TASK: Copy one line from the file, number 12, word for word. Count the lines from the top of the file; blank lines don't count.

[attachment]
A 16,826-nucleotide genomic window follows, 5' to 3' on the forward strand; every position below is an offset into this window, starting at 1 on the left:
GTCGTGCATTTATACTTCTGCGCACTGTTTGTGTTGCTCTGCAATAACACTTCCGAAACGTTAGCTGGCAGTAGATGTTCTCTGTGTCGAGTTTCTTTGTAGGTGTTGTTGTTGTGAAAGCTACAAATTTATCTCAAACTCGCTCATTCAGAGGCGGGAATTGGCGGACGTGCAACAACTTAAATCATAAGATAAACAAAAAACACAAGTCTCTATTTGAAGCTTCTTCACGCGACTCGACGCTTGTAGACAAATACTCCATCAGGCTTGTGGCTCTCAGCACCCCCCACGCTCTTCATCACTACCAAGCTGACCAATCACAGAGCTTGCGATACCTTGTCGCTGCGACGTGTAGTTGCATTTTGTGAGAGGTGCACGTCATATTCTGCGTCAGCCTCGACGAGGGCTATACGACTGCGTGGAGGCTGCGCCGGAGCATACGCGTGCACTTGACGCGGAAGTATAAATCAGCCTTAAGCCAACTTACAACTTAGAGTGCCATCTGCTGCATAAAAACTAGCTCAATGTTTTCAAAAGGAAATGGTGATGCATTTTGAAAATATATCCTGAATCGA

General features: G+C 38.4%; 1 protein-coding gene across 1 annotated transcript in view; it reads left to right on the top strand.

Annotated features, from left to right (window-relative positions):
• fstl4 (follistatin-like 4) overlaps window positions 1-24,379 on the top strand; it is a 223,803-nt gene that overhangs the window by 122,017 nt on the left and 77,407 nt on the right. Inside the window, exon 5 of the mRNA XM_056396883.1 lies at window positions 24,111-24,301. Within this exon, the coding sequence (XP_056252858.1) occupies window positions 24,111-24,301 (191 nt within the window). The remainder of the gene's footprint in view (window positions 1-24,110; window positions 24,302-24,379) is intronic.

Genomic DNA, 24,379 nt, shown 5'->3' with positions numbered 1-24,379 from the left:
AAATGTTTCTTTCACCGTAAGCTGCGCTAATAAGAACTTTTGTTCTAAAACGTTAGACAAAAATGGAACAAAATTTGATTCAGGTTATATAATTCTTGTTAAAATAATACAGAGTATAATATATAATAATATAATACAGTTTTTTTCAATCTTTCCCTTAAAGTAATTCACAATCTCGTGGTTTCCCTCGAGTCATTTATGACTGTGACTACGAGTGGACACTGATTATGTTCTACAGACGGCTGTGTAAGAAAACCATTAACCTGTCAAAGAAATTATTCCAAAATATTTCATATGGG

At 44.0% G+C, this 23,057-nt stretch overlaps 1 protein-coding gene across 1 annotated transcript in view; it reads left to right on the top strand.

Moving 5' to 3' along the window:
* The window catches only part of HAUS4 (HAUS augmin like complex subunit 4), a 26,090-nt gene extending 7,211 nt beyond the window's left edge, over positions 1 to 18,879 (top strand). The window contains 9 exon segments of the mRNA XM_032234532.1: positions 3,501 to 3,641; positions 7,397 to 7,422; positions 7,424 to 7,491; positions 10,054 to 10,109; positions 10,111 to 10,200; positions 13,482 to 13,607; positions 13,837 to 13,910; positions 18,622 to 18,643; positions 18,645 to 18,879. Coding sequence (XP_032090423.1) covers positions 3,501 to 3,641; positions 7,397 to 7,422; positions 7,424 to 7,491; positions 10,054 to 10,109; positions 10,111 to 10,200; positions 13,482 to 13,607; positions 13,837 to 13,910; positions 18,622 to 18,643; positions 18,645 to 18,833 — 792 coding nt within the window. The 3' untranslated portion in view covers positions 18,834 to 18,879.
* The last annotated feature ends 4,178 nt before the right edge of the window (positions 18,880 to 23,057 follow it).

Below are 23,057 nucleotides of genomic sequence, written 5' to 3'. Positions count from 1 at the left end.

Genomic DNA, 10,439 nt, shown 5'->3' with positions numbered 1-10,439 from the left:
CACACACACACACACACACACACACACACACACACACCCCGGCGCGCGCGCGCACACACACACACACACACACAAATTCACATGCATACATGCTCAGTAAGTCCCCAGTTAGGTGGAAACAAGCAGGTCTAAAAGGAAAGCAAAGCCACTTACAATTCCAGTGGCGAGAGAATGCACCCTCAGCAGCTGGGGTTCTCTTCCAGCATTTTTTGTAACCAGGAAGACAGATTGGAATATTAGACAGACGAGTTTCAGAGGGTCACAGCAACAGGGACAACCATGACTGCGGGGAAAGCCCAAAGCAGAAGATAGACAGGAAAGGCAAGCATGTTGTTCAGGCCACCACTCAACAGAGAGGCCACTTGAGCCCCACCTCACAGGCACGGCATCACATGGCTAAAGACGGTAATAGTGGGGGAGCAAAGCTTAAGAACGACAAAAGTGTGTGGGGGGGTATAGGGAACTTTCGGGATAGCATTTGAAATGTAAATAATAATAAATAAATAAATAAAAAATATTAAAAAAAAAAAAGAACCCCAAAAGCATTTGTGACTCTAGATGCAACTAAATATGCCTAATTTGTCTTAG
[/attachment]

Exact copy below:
Below are 23,057 nucleotides of genomic sequence, written 5' to 3'. Positions count from 1 at the left end.